Friday, January 28, 2005

The Crisis is Not Only in Higher Education: A Response to Professor Hoodbhoy's Model of Higher Education

The recent debate on the issue of higher education reform has raised serious concerns about the state of graduate and post-graduate studies in Pakistan. One such critique is offered by Pervez Hoodbhoy, professor of physics at Quaid-i-Azam University in Islamabad and a well-known advocate for human rights and peace.
Hoodbhoy’s essay on the topic, published as two separate parts in the Pakistani newspaper DAWN, vividly highlights the inadequacies of the conditions of higher education. While much of the criticism offered is indisputable, Hoodbhoy’s analysis, like that of many others, is striking for its lack of regard for the larger political economy of Pakistan in which any such discussion must reside.

Some of the flaws in higher education mentioned by Hoodbhoy and others include: deficient institutions and universities, incompetent professors, intellectually lethargic students, meaningless and ill-earned degrees, and a lack of a vibrant scientific, intellectual, and political culture on the campuses. Few will contest that these are the characteristics of many higher education institutions, although not all. However, the mistake lies in ignoring significant societal factors which impact on the predicament of higher education, and that should therefore be taken into consideration when thinking about strategies for reform.

It is often mentioned how M.A., and increasingly Ph.D., degrees awarded to graduate students are hollow and do not really reflect any intellectual achievement. Hoodbhoy scathingly criticizes the myopic endeavor by the HEC (Higher Education Commission) to simply increase the number of doctorate degrees awarded in order to make up for the “Ph.D. deficit.” The indictment of the vacuity of graduate degrees may be well-intentioned, but it tends to ignore the whole picture. There may be an excess of graduate and post-graduate degrees granted in Pakistan, but there also is an incredible surplus of unemployed or underemployed persons with these degrees. The staggering number of M.A. degree holders either jobless or doing odd jobs to make ends meet is there for everyone to see. Therefore, narrowly addressing the educational and intellectual standards of the curriculum without paying any attention to the larger socio-economic context of scarcity does not seem to be a remedy for the situation.

Likewise, the complaints against the incompetence and self-interestedness of faculty at institutions of higher learning tend to overlook the fact that these professors also come from the same society as everyone else. In Pakistan, as in many other developing countries, the sharp socio-economic polarization of society often causes the crudest type of corruption and personal financial aggrandizement. Hoodbhoy faults the HEC for sending signals to professors that “corruption pays.” But the HEC’s position is nothing novel, and has always been a well-understood truism in Pakistan since its inception. Corruption certainly pays in a country where the majority sprawls in destitution and neglect, and where people undertake all sorts of ventures to wrest themselves away from the grip of the ubiquitous poverty and exploitation. In a country where one is fortunate to have a fixed job, even though the income from these jobs are usually meager, and where the paucity of both government and private jobs produce an unashamed zero-sum game of ruthless competition amongst the citizenry, a culture of corruption and individualist ethics should not be surprising.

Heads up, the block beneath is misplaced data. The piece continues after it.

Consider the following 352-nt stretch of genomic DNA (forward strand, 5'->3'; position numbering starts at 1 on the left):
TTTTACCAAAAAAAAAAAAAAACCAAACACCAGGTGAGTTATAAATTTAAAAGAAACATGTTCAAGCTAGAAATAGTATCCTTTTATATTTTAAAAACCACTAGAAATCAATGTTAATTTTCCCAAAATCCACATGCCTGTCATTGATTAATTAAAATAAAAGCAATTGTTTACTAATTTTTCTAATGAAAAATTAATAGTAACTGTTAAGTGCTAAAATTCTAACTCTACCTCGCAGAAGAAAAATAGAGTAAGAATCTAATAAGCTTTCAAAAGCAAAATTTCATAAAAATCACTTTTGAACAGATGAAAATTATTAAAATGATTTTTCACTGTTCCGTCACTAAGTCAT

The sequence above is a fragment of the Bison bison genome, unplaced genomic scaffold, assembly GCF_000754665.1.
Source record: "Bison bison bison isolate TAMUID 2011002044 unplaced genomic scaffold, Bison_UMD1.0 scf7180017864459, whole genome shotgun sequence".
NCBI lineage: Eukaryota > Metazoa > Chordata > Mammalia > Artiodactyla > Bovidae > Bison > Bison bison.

In such an unfavorable environment, some still persist in their caricaturing of Pakistani graduate students as being brainless or intellectually challenged. Hoodbhoy claims that these students are incapable of making coherent arguments, creatively expressing themselves, and writing well. Before anything else, it must be said that such condescending remarks are an exaggeration. When Hoodbhoy laments the fact that Pakistani students rarely read newspapers or cannot write effectively, he could just as well replace “Pakistani” with “American,” and the sentiment would be more valid. Pakistani students are no different from students in other countries, and to believe otherwise verges on racism. It is rather remarkable that the vast majority of Pakistani students who have received grossly under-funded and sub-par primary education, have shown an amazing ability to remain politically alert and culturally aware. One is in awe at the keen level of interest and knowledge of many ordinary, undereducated persons of the lower classes. I often find their understanding of the world to be much more perceptive than my fellow American graduate students who have undergone the American educational model that Hoodbhoy praises so highly. Nevertheless, the key issue here is of social class—students of elite background are empowered by elite schools, whereas the vast majority of students have no choice but to develop their knowledge base and confidence on their own.